“Broadly speaking, institutional positions and high-net-worth individuals are leading the way this time,” Jason Deane, an analyst at Quantum Economics, .

Another difference from 2017 is that digital-asset markets appear to have evolved dramatically in the past few years and appeared to have handled the recent uptick in intensity and transaction volumes without too many glitches. (The well-trod  did report delays in processing some bitcoin withdrawals due to .) 

“The trading, settlement and custody services are all far more sophisticated and mature, which instills confidence,” GSR’s Rosenblum said. 

Major spot exchanges, where retail customers casually buy the world’s oldest cryptocurrency, have seen an uptick. Combined daily volume for Coinbase, Bitstamp, Kraken, Gemini and ItBit was at $1.5 billion as of press time Monday, much higher the $488 million average of the past six months, CoinDesk’s Dan Cawrey reported.

Jeff Dorman, chief investment officer at Arca Funds, wrote in his weekly blog that some big investors, due to regulatory concerns, might be using futures on U.S. commodities exchanges or publicly traded investment vehicles in traditional stock markets to gain exposure to bitcoin – instead of just jumping into digital-asset markets. He provided a chart showing how key closures on public U.S. markets over the past week coincided with big swings in 24-hours-a-day, 7-days-a-week cryptocurrency markets.

“The institutions are coming all right, but they are taking the local bus while the rest of us are on the express,” Dorman wrote. 

The upshot is that bitcoin is reaching new all-time-highs when institutional adoption hasn’t even really got going, in the truest sense. 

– Bradley Keoun

Bitcoin’s one-month implied volatility has risen to 6.5-month highs, reflecting increased expectations of price turbulence over the next four weeks.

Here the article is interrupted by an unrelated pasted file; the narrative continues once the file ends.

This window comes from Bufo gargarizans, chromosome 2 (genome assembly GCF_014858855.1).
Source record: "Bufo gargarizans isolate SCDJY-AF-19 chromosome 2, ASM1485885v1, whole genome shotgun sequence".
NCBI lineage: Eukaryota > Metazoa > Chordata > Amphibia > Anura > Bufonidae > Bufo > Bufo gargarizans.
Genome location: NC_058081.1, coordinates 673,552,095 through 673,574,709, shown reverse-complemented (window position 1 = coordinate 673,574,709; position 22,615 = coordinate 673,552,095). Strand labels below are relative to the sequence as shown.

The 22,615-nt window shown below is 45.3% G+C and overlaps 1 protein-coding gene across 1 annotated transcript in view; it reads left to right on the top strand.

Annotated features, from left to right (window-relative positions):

According to data source Skew, the metric influenced by demand for call and put options has increased to 89%, the highest level since May 18, having bottomed out near 44% in September. The doubling of implied volatility has happened alongside bitcoin’s rally from $10,000 to $19,920 and looks to have been caused by relatively higher demand for call options (bullish bets).

That’s evident from the record low one-, three- and six-month put-call skews, which measure the cost of puts (bearish bets) relative to calls. The options market looks positioned for a continued rally.

Some analysts say a healthy pullback could be in the offing as bitcoin’s inflow to exchanges has exceeded outflows since the Thanksgiving sell-off, according to data source CryptoQuant. “That on-chain metric could indicate a short-term bearish trend, sending bitcoin back to a level of around $16,000,” said Ki Yong Ju, chief executive officer of CryptoQuant.

At press time, bitcoin is trading near $18,800, representing a 4% drop on the day.

– Omkar Godbole